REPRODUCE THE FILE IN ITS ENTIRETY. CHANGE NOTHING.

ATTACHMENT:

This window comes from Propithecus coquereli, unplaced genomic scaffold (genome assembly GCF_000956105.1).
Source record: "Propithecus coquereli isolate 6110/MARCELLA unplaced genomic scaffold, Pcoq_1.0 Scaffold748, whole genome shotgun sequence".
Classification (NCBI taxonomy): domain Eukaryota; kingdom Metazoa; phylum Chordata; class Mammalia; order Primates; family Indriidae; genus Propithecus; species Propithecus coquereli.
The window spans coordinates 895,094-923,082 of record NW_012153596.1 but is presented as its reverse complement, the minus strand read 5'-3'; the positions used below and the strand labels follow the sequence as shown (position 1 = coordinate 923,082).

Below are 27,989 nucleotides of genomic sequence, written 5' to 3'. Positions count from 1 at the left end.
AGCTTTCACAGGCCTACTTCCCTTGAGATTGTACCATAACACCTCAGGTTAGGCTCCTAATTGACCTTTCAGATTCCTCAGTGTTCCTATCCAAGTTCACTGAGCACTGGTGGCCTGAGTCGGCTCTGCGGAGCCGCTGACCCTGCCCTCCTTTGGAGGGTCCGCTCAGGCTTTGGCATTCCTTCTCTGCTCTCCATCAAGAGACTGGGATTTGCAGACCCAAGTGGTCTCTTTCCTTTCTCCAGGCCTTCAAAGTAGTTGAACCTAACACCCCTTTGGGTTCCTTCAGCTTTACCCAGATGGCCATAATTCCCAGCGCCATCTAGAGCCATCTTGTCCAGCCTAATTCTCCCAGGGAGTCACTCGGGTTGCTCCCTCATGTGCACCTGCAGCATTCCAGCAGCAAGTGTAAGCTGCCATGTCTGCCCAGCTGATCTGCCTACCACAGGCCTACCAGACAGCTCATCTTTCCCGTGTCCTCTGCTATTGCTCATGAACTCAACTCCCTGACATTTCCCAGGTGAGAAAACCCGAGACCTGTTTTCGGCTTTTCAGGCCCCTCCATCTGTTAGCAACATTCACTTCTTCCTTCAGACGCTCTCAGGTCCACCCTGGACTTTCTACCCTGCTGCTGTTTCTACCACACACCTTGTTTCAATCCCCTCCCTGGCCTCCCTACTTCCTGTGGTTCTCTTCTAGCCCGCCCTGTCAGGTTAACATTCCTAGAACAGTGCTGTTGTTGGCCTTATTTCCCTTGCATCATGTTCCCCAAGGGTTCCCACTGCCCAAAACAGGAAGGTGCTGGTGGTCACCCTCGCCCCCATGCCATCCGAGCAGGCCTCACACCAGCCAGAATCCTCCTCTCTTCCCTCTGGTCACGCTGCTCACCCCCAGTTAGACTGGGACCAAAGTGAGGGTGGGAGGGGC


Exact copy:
This window comes from Propithecus coquereli, unplaced genomic scaffold (genome assembly GCF_000956105.1).
Source record: "Propithecus coquereli isolate 6110/MARCELLA unplaced genomic scaffold, Pcoq_1.0 Scaffold748, whole genome shotgun sequence".
Classification (NCBI taxonomy): domain Eukaryota; kingdom Metazoa; phylum Chordata; class Mammalia; order Primates; family Indriidae; genus Propithecus; species Propithecus coquereli.
The window spans coordinates 895,094-923,082 of record NW_012153596.1 but is presented as its reverse complement, the minus strand read 5'-3'; the positions used below and the strand labels follow the sequence as shown (position 1 = coordinate 923,082).

Below are 27,989 nucleotides of genomic sequence, written 5' to 3'. Positions count from 1 at the left end.
AGCTTTCACAGGCCTACTTCCCTTGAGATTGTACCATAACACCTCAGGTTAGGCTCCTAATTGACCTTTCAGATTCCTCAGTGTTCCTATCCAAGTTCACTGAGCACTGGTGGCCTGAGTCGGCTCTGCGGAGCCGCTGACCCTGCCCTCCTTTGGAGGGTCCGCTCAGGCTTTGGCATTCCTTCTCTGCTCTCCATCAAGAGACTGGGATTTGCAGACCCAAGTGGTCTCTTTCCTTTCTCCAGGCCTTCAAAGTAGTTGAACCTAACACCCCTTTGGGTTCCTTCAGCTTTACCCAGATGGCCATAATTCCCAGCGCCATCTAGAGCCATCTTGTCCAGCCTAATTCTCCCAGGGAGTCACTCGGGTTGCTCCCTCATGTGCACCTGCAGCATTCCAGCAGCAAGTGTAAGCTGCCATGTCTGCCCAGCTGATCTGCCTACCACAGGCCTACCAGACAGCTCATCTTTCCCGTGTCCTCTGCTATTGCTCATGAACTCAACTCCCTGACATTTCCCAGGTGAGAAAACCCGAGACCTGTTTTCGGCTTTTCAGGCCCCTCCATCTGTTAGCAACATTCACTTCTTCCTTCAGACGCTCTCAGGTCCACCCTGGACTTTCTACCCTGCTGCTGTTTCTACCACACACCTTGTTTCAATCCCCTCCCTGGCCTCCCTACTTCCTGTGGTTCTCTTCTAGCCCGCCCTGTCAGGTTAACATTCCTAGAACAGTGCTGTTGTTGGCCTTATTTCCCTTGCATCATGTTCCCCAAGGGTTCCCACTGCCCAAAACAGGAAGGTGCTGGTGGTCACCCTCGCCCCCATGCCATCCGAGCAGGCCTCACACCAGCCAGAATCCTCCTCTCTTCCCTCTGGTCACGCTGCTCACCCCCAGTTAGACTGGGACCAAAGTGAGGGTGGGAGGGGC